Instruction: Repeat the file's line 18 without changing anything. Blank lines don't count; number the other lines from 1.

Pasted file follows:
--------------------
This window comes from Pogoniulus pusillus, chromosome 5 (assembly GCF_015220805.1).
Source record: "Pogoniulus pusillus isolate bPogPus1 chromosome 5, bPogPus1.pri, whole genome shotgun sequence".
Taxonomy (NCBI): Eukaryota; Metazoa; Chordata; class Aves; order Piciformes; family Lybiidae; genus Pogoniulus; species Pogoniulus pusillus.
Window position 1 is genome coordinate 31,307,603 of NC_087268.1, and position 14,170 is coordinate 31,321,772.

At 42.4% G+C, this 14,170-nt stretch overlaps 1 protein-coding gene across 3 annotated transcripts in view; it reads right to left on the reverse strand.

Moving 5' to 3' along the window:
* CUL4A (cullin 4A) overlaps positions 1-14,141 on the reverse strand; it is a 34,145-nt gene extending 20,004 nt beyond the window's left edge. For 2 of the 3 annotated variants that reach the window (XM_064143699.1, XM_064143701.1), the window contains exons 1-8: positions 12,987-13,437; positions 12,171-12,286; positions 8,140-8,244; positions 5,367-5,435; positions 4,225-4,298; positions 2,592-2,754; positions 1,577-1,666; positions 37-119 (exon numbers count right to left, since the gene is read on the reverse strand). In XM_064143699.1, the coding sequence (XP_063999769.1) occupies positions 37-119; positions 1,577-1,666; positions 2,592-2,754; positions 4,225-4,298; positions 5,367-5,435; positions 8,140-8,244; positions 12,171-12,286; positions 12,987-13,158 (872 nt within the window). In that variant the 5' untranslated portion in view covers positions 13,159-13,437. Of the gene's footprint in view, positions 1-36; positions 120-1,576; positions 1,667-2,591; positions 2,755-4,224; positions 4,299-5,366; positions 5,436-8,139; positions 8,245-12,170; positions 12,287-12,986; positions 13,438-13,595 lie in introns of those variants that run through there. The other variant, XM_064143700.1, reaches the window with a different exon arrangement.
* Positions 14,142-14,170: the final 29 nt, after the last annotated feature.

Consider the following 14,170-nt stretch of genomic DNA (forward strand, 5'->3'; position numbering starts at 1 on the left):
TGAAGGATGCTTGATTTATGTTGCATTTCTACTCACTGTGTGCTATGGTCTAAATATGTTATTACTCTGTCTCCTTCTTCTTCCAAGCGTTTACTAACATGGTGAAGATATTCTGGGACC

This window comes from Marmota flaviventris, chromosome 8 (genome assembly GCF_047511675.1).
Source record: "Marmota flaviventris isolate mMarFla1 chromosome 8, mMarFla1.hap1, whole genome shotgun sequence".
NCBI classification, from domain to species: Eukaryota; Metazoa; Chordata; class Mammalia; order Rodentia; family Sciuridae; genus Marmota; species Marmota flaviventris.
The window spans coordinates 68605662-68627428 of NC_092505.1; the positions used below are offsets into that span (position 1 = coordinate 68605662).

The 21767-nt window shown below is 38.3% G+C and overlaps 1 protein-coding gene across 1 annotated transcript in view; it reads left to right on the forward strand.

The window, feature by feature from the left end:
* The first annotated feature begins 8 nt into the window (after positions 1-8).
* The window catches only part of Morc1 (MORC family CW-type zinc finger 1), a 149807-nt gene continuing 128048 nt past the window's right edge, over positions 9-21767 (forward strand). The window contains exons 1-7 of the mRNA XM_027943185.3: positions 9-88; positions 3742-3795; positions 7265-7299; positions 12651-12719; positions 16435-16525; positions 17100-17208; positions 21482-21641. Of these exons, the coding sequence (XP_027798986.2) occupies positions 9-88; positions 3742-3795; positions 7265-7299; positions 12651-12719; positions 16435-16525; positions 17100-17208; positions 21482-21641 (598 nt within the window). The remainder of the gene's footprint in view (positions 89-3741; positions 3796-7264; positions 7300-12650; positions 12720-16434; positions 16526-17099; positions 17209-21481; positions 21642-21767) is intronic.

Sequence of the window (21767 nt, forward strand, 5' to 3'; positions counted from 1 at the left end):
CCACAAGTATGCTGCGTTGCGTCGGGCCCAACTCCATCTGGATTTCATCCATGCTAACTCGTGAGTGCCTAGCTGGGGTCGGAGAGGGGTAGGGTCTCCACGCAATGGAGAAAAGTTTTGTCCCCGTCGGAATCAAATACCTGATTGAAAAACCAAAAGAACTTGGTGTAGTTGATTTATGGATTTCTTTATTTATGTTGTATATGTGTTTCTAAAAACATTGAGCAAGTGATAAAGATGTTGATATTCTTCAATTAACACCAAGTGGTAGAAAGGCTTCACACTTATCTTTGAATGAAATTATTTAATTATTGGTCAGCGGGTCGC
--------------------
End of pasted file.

* The window catches only part of Morc1 (MORC family CW-type zinc finger 1), a 149807-nt gene continuing 128048 nt past the window's right edge, over positions 9-21767 (forward strand). The window contains exons 1-7 of the mRNA XM_027943185.3: positions 9-88; positions 3742-3795; positions 7265-7299; positions 12651-12719; positions 16435-16525; positions 17100-17208; positions 21482-21641. Of these exons, the coding sequence (XP_027798986.2) occupies positions 9-88; positions 3742-3795; positions 7265-7299; positions 12651-12719; positions 16435-16525; positions 17100-17208; positions 21482-21641 (598 nt within the window). The remainder of the gene's footprint in view (positions 89-3741; positions 3796-7264; positions 7300-12650; positions 12720-16434; positions 16526-17099; positions 17209-21481; positions 21642-21767) is intronic.